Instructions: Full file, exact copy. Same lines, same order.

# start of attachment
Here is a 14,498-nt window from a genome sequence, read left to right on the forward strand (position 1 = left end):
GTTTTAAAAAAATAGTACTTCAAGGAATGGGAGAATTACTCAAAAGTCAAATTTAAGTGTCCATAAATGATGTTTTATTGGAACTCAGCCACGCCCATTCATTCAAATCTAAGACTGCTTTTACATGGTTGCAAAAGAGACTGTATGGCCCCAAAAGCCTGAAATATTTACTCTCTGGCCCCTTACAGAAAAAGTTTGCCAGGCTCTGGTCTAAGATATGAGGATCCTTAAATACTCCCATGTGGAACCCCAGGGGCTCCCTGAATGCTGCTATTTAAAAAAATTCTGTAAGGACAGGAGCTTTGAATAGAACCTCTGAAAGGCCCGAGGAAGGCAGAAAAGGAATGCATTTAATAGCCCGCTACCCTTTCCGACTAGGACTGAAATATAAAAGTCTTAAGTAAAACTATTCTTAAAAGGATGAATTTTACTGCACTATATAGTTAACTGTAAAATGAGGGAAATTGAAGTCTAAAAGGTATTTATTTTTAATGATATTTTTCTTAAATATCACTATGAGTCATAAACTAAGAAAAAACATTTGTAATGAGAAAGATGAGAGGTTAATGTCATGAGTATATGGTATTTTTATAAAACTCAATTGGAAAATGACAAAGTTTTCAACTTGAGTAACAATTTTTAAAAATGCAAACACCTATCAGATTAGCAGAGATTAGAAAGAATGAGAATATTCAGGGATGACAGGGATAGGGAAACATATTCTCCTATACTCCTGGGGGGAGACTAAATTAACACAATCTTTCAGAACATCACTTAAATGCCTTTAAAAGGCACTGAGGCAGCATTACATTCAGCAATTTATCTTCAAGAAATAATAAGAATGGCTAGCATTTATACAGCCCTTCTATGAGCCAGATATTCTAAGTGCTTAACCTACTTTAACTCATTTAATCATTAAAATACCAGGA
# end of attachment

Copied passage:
Here is a 14,498-nt window from a genome sequence, read left to right on the forward strand (position 1 = left end):
GTTTTAAAAAAATAGTACTTCAAGGAATGGGAGAATTACTCAAAAGTCAAATTTAAGTGTCCATAAATGATGTTTTATTGGAACTCAGCCACGCCCATTCATTCAAATCTAAGACTGCTTTTACATGGTTGCAAAAGAGACTGTATGGCCCCAAAAGCCTGAAATATTTACTCTCTGGCCCCTTACAGAAAAAGTTTGCCAGGCTCTGGTCTAAGATATGAGGATCCTTAAATACTCCCATGTGGAACCCCAGGGGCTCCCTGAATGCTGCTATTTAAAAAAATTCTGTAAGGACAGGAGCTTTGAATAGAACCTCTGAAAGGCCCGAGGAAGGCAGAAAAGGAATGCATTTAATAGCCCGCTACCCTTTCCGACTAGGACTGAAATATAAAAGTCTTAAGTAAAACTATTCTTAAAAGGATGAATTTTACTGCACTATATAGTTAACTGTAAAATGAGGGAAATTGAAGTCTAAAAGGTATTTATTTTTAATGATATTTTTCTTAAATATCACTATGAGTCATAAACTAAGAAAAAACATTTGTAATGAGAAAGATGAGAGGTTAATGTCATGAGTATATGGTATTTTTATAAAACTCAATTGGAAAATGACAAAGTTTTCAACTTGAGTAACAATTTTTAAAAATGCAAACACCTATCAGATTAGCAGAGATTAGAAAGAATGAGAATATTCAGGGATGACAGGGATAGGGAAACATATTCTCCTATACTCCTGGGGGGAGACTAAATTAACACAATCTTTCAGAACATCACTTAAATGCCTTTAAAAGGCACTGAGGCAGCATTACATTCAGCAATTTATCTTCAAGAAATAATAAGAATGGCTAGCATTTATACAGCCCTTCTATGAGCCAGATATTCTAAGTGCTTAACCTACTTTAACTCATTTAATCATTAAAATACCAGGA